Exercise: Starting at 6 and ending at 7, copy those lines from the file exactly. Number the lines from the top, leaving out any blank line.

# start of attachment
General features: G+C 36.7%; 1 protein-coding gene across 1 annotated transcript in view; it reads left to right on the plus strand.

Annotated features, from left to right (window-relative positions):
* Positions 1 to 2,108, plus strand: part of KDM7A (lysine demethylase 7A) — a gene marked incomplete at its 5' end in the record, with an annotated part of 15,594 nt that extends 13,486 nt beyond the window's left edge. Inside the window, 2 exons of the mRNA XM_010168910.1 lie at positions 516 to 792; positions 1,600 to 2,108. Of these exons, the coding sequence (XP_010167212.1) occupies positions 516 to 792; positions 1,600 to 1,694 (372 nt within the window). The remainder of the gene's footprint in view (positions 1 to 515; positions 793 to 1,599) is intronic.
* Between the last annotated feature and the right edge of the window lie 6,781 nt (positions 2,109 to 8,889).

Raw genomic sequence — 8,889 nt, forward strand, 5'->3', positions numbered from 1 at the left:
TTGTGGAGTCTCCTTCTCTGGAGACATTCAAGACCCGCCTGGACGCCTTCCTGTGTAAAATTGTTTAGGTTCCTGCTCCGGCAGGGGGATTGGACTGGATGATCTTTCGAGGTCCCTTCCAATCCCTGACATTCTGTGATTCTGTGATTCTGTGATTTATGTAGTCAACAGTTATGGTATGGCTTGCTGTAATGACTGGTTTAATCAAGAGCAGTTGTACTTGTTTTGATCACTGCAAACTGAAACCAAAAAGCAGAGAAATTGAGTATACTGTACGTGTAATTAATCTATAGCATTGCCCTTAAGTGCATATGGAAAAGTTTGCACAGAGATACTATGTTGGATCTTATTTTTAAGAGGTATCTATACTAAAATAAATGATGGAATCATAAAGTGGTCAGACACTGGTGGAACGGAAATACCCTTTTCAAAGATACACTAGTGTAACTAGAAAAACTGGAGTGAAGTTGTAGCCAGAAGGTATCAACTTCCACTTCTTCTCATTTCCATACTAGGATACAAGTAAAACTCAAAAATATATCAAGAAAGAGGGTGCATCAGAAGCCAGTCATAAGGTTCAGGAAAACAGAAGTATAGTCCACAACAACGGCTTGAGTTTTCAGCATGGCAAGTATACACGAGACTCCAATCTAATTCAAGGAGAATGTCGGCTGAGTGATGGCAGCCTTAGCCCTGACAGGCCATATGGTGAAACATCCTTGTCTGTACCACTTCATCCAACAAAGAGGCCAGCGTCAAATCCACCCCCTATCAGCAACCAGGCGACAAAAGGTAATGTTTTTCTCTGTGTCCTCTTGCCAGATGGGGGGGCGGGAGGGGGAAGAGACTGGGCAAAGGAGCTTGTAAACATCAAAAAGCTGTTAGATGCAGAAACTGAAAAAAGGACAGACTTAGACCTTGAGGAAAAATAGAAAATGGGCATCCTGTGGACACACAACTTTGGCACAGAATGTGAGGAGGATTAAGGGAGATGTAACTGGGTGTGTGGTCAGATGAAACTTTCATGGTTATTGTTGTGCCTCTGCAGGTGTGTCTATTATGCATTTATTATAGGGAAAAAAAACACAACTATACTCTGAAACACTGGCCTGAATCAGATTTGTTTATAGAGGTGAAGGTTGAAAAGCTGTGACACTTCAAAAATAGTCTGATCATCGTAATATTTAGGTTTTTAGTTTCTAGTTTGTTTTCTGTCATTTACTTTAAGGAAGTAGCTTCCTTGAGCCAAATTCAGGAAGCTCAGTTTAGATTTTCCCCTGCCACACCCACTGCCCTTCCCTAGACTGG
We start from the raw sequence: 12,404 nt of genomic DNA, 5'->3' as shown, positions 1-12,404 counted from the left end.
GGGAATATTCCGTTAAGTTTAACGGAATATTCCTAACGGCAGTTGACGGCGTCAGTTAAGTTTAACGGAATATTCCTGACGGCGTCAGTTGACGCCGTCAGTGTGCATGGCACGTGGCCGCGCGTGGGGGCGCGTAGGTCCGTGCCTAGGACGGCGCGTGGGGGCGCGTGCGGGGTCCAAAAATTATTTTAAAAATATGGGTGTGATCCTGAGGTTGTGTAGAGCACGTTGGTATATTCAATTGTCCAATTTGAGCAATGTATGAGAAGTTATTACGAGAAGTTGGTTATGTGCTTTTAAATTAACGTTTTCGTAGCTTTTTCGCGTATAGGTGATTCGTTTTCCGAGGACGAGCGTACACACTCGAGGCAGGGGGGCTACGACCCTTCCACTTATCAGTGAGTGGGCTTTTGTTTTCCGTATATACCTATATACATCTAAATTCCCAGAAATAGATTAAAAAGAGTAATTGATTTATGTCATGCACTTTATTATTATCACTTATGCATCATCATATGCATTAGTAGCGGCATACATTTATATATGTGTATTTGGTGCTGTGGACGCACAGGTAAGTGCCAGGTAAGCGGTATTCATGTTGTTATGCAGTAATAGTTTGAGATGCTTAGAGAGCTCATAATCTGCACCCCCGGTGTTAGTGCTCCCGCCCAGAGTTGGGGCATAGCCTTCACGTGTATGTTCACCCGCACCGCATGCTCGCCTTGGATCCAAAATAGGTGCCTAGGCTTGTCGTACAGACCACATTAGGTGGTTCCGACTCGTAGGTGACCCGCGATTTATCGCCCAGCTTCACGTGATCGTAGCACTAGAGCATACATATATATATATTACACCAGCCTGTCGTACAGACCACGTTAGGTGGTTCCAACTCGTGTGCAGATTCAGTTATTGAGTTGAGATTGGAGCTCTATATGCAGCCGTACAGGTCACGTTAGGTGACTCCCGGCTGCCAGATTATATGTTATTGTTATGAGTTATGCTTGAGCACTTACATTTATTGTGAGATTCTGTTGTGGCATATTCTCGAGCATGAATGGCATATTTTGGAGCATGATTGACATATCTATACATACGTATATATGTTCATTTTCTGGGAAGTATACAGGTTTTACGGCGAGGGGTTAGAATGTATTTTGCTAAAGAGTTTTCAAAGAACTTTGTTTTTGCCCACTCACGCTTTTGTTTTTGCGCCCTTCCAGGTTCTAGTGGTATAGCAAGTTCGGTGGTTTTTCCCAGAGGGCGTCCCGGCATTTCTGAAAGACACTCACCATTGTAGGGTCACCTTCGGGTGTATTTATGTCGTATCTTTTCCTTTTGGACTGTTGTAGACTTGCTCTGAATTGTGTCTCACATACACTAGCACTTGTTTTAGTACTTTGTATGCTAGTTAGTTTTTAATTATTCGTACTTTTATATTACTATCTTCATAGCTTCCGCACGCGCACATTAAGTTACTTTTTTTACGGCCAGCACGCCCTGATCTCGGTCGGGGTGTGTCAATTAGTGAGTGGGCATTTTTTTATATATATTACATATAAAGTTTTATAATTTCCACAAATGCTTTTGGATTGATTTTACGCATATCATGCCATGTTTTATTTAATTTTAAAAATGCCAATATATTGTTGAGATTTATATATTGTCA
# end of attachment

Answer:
TTGTGGAGTCTCCTTCTCTGGAGACATTCAAGACCCGCCTGGACGCCTTCCTGTGTAAAATTGTTTAGGTTCCTGCTCCGGCAGGGGGATTGGACTGGATGATCTTTCGAGGTCCCTTCCAATCCCTGACATTCTGTGATTCTGTGATTCTGTGATTTATGTAGTCAACAGTTATGGTATGGCTTGCTGTAATGACTGGTTTAATCAAGAGCAGTTGTACTTGTTTTGATCACTGCAAACTGAAACCAAAAAGCAGAGAAATTGAGTATACTGTACGTGTAATTAATCTATAGCATTGCCCTTAAGTGCATATGGAAAAGTTTGCACAGAGATACTATGTTGGATCTTATTTTTAAGAGGTATCTATACTAAAATAAATGATGGAATCATAAAGTGGTCAGACACTGGTGGAACGGAAATACCCTTTTCAAAGATACACTAGTGTAACTAGAAAAACTGGAGTGAAGTTGTAGCCAGAAGGTATCAACTTCCACTTCTTCTCATTTCCATACTAGGATACAAGTAAAACTCAAAAATATATCAAGAAAGAGGGTGCATCAGAAGCCAGTCATAAGGTTCAGGAAAACAGAAGTATAGTCCACAACAACGGCTTGAGTTTTCAGCATGGCAAGTATACACGAGACTCCAATCTAATTCAAGGAGAATGTCGGCTGAGTGATGGCAGCCTTAGCCCTGACAGGCCATATGGTGAAACATCCTTGTCTGTACCACTTCATCCAACAAAGAGGCCAGCGTCAAATCCACCCCCTATCAGCAACCAGGCGACAAAAGGTAATGTTTTTCTCTGTGTCCTCTTGCCAGATGGGGGGGCGGGAGGGGGAAGAGACTGGGCAAAGGAGCTTGTAAACATCAAAAAGCTGTTAGATGCAGAAACTGAAAAAAGGACAGACTTAGACCTTGAGGAAAAATAGAAAATGGGCATCCTGTGGACACACAACTTTGGCACAGAATGTGAGGAGGATTAAGGGAGATGTAACTGGGTGTGTGGTCAGATGAAACTTTCATGGTTATTGTTGTGCCTCTGCAGGTGTGTCTATTATGCATTTATTATAGGGAAAAAAAACACAACTATACTCTGAAACACTGGCCTGAATCAGATTTGTTTATAGAGGTGAAGGTTGAAAAGCTGTGACACTTCAAAAATAGTCTGATCATCGTAATATTTAGGTTTTTAGTTTCTAGTTTGTTTTCTGTCATTTACTTTAAGGAAGTAGCTTCCTTGAGCCAAATTCAGGAAGCTCAGTTTAGATTTTCCCCTGCCACACCCACTGCCCTTCCCTAGACTGG
We start from the raw sequence: 12,404 nt of genomic DNA, 5'->3' as shown, positions 1-12,404 counted from the left end.